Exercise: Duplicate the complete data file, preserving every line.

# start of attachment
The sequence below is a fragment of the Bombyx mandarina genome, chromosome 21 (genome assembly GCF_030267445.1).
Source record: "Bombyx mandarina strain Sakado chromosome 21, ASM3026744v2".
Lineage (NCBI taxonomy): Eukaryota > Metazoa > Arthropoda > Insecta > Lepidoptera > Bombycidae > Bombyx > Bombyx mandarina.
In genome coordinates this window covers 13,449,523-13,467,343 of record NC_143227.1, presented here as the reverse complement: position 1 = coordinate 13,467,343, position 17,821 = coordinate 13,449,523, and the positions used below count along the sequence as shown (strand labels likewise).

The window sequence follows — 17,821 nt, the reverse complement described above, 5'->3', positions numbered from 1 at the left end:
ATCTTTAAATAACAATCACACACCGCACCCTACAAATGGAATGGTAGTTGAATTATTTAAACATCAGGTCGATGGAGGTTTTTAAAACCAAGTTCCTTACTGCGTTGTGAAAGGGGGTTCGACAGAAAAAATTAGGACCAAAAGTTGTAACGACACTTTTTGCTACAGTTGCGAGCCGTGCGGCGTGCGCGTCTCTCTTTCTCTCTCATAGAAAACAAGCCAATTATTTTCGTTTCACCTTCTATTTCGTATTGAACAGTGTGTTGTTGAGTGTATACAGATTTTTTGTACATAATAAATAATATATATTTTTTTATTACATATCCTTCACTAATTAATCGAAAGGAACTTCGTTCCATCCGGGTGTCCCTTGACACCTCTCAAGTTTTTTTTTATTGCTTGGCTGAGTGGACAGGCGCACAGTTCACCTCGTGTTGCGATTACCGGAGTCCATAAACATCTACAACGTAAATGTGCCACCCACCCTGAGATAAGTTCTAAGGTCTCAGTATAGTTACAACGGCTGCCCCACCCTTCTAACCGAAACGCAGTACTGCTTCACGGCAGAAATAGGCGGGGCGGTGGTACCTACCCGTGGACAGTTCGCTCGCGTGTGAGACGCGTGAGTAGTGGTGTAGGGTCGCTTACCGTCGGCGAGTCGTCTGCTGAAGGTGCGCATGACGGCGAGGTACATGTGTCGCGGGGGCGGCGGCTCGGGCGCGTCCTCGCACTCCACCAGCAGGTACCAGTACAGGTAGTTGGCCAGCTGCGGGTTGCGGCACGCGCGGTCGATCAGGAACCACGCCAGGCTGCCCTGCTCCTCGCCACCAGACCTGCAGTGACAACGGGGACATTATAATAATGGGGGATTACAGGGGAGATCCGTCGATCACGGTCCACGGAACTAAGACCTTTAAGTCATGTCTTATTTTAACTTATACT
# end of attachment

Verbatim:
The sequence below is a fragment of the Bombyx mandarina genome, chromosome 21 (genome assembly GCF_030267445.1).
Source record: "Bombyx mandarina strain Sakado chromosome 21, ASM3026744v2".
Lineage (NCBI taxonomy): Eukaryota > Metazoa > Arthropoda > Insecta > Lepidoptera > Bombycidae > Bombyx > Bombyx mandarina.
In genome coordinates this window covers 13,449,523-13,467,343 of record NC_143227.1, presented here as the reverse complement: position 1 = coordinate 13,467,343, position 17,821 = coordinate 13,449,523, and the positions used below count along the sequence as shown (strand labels likewise).

The window sequence follows — 17,821 nt, the reverse complement described above, 5'->3', positions numbered from 1 at the left end:
ATCTTTAAATAACAATCACACACCGCACCCTACAAATGGAATGGTAGTTGAATTATTTAAACATCAGGTCGATGGAGGTTTTTAAAACCAAGTTCCTTACTGCGTTGTGAAAGGGGGTTCGACAGAAAAAATTAGGACCAAAAGTTGTAACGACACTTTTTGCTACAGTTGCGAGCCGTGCGGCGTGCGCGTCTCTCTTTCTCTCTCATAGAAAACAAGCCAATTATTTTCGTTTCACCTTCTATTTCGTATTGAACAGTGTGTTGTTGAGTGTATACAGATTTTTTGTACATAATAAATAATATATATTTTTTTATTACATATCCTTCACTAATTAATCGAAAGGAACTTCGTTCCATCCGGGTGTCCCTTGACACCTCTCAAGTTTTTTTTTATTGCTTGGCTGAGTGGACAGGCGCACAGTTCACCTCGTGTTGCGATTACCGGAGTCCATAAACATCTACAACGTAAATGTGCCACCCACCCTGAGATAAGTTCTAAGGTCTCAGTATAGTTACAACGGCTGCCCCACCCTTCTAACCGAAACGCAGTACTGCTTCACGGCAGAAATAGGCGGGGCGGTGGTACCTACCCGTGGACAGTTCGCTCGCGTGTGAGACGCGTGAGTAGTGGTGTAGGGTCGCTTACCGTCGGCGAGTCGTCTGCTGAAGGTGCGCATGACGGCGAGGTACATGTGTCGCGGGGGCGGCGGCTCGGGCGCGTCCTCGCACTCCACCAGCAGGTACCAGTACAGGTAGTTGGCCAGCTGCGGGTTGCGGCACGCGCGGTCGATCAGGAACCACGCCAGGCTGCCCTGCTCCTCGCCACCAGACCTGCAGTGACAACGGGGACATTATAATAATGGGGGATTACAGGGGAGATCCGTCGATCACGGTCCACGGAACTAAGACCTTTAAGTCATGTCTTATTTTAACTTATACT